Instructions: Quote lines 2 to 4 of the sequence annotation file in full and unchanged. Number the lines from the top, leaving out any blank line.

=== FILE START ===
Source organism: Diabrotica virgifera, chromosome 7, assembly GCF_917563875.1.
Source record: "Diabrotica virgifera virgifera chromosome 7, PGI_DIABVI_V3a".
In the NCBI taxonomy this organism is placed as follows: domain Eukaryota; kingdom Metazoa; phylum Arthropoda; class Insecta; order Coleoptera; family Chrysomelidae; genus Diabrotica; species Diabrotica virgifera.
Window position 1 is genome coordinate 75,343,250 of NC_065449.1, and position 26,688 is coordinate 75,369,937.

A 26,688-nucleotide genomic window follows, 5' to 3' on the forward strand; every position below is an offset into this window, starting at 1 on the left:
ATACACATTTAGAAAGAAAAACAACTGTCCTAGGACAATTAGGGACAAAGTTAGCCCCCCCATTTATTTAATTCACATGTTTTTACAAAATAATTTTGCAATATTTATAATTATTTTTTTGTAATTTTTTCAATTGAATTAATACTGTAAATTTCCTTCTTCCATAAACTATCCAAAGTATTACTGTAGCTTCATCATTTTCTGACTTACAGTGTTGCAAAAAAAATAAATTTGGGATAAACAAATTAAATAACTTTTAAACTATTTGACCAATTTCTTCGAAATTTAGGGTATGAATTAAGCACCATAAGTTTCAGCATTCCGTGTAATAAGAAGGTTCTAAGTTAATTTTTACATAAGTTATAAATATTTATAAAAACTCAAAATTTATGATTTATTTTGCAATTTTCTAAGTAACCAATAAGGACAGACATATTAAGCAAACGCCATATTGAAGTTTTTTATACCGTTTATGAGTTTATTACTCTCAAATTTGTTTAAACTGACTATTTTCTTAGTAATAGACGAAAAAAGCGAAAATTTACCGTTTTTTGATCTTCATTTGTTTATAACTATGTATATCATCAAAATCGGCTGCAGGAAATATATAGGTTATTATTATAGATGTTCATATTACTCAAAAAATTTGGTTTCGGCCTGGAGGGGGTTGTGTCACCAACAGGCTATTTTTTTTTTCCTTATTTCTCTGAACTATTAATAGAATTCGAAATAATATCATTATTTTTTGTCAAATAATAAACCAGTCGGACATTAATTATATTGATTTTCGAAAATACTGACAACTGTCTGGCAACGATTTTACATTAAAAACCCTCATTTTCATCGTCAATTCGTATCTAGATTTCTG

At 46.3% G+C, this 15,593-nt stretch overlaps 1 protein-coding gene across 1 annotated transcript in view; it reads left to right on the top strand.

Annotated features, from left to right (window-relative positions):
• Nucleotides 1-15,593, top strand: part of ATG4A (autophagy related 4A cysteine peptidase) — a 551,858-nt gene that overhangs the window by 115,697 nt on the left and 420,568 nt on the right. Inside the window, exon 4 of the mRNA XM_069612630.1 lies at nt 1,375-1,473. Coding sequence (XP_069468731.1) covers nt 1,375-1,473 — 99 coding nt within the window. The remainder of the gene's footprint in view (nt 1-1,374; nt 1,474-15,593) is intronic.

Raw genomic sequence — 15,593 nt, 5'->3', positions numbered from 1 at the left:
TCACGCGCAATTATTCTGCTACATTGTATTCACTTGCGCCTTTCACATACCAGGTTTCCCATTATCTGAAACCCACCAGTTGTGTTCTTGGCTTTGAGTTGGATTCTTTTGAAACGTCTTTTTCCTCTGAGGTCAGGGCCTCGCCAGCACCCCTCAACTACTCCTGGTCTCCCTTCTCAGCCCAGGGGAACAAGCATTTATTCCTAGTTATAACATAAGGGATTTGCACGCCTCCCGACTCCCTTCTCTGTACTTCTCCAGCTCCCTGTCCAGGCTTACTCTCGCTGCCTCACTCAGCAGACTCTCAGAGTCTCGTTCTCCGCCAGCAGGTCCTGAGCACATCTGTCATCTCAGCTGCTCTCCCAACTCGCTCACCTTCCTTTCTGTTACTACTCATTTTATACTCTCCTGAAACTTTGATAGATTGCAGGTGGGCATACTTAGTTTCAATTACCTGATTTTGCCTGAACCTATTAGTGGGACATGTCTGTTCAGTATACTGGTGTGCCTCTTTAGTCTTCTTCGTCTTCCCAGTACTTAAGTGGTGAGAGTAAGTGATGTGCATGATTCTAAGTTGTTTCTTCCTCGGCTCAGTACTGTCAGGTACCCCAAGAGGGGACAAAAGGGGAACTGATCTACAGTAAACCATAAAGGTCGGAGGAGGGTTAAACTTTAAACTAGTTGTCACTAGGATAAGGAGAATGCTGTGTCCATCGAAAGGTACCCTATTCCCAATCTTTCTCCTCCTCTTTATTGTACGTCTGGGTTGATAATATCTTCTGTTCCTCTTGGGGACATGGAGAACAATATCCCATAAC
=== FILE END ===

Source record: "Diabrotica virgifera virgifera chromosome 7, PGI_DIABVI_V3a".
In the NCBI taxonomy this organism is placed as follows: domain Eukaryota; kingdom Metazoa; phylum Arthropoda; class Insecta; order Coleoptera; family Chrysomelidae; genus Diabrotica; species Diabrotica virgifera.
Window position 1 is genome coordinate 75,343,250 of NC_065449.1, and position 26,688 is coordinate 75,369,937.